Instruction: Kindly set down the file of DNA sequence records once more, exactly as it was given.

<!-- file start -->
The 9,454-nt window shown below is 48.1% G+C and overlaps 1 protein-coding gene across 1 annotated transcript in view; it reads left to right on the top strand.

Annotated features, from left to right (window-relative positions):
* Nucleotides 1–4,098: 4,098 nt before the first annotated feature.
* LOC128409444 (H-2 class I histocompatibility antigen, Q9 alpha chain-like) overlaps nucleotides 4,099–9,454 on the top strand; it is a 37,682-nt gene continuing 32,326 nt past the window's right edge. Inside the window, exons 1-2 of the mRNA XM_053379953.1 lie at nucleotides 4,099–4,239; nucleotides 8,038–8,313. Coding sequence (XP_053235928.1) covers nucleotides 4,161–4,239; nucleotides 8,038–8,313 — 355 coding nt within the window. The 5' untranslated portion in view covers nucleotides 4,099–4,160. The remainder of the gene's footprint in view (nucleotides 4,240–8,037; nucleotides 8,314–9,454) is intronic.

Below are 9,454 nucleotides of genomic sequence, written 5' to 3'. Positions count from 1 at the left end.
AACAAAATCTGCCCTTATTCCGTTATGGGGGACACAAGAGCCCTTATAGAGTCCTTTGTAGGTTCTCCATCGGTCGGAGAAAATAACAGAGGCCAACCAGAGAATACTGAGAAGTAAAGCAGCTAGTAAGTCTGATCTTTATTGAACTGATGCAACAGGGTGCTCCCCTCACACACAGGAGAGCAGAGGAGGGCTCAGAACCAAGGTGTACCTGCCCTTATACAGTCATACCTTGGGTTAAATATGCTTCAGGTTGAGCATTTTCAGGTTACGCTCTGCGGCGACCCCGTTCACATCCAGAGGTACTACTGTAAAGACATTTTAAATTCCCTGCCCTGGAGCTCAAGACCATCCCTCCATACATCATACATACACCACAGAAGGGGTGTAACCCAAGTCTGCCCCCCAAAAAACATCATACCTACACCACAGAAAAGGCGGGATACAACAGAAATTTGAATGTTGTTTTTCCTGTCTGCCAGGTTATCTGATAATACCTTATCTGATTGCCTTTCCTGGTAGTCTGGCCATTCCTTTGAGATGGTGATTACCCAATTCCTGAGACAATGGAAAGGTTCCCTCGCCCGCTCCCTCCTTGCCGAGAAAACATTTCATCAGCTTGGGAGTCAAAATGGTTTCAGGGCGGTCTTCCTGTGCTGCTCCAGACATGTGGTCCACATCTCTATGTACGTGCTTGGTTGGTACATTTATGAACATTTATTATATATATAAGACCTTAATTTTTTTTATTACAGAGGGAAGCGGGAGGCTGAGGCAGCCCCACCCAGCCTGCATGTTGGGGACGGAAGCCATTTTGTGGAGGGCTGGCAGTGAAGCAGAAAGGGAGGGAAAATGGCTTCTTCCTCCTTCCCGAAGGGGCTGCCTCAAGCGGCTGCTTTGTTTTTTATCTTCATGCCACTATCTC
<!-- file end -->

The 9,454-nt window shown below is 48.1% G+C and overlaps 1 protein-coding gene across 1 annotated transcript in view; it reads left to right on the top strand.

Annotated features, from left to right (window-relative positions):
* Nucleotides 1–4,098: 4,098 nt before the first annotated feature.
* LOC128409444 (H-2 class I histocompatibility antigen, Q9 alpha chain-like) overlaps nucleotides 4,099–9,454 on the top strand; it is a 37,682-nt gene continuing 32,326 nt past the window's right edge. Inside the window, exons 1-2 of the mRNA XM_053379953.1 lie at nucleotides 4,099–4,239; nucleotides 8,038–8,313. Coding sequence (XP_053235928.1) covers nucleotides 4,161–4,239; nucleotides 8,038–8,313 — 355 coding nt within the window. The 5' untranslated portion in view covers nucleotides 4,099–4,160. The remainder of the gene's footprint in view (nucleotides 4,240–8,037; nucleotides 8,314–9,454) is intronic.

Below are 9,454 nucleotides of genomic sequence, written 5' to 3'. Positions count from 1 at the left end.
AACAAAATCTGCCCTTATTCCGTTATGGGGGACACAAGAGCCCTTATAGAGTCCTTTGTAGGTTCTCCATCGGTCGGAGAAAATAACAGAGGCCAACCAGAGAATACTGAGAAGTAAAGCAGCTAGTAAGTCTGATCTTTATTGAACTGATGCAACAGGGTGCTCCCCTCACACACAGGAGAGCAGAGGAGGGCTCAGAACCAAGGTGTACCTGCCCTTATACAGTCATACCTTGGGTTAAATATGCTTCAGGTTGAGCATTTTCAGGTTACGCTCTGCGGCGACCCCGTTCACATCCAGAGGTACTACTGTAAAGACATTTTAAATTCCCTGCCCTGGAGCTCAAGACCATCCCTCCATACATCATACATACACCACAGAAGGGGTGTAACCCAAGTCTGCCCCCCAAAAAACATCATACCTACACCACAGAAAAGGCGGGATACAACAGAAATTTGAATGTTGTTTTTCCTGTCTGCCAGGTTATCTGATAATACCTTATCTGATTGCCTTTCCTGGTAGTCTGGCCATTCCTTTGAGATGGTGATTACCCAATTCCTGAGACAATGGAAAGGTTCCCTCGCCCGCTCCCTCCTTGCCGAGAAAACATTTCATCAGCTTGGGAGTCAAAATGGTTTCAGGGCGGTCTTCCTGTGCTGCTCCAGACATGTGGTCCACATCTCTATGTACGTGCTTGGTTGGTACATTTATGAACATTTATTATATATATAAGACCTTAATTTTTTTTATTACAGAGGGAAGCGGGAGGCTGAGGCAGCCCCACCCAGCCTGCATGTTGGGGACGGAAGCCATTTTGTGGAGGGCTGGCAGTGAAGCAGAAAGGGAGGGAAAATGGCTTCTTCCTCCTTCCCGAAGGGGCTGCCTCAAGCGGCTGCTTTGTTTTTTATCTTCATGCCACTATCTC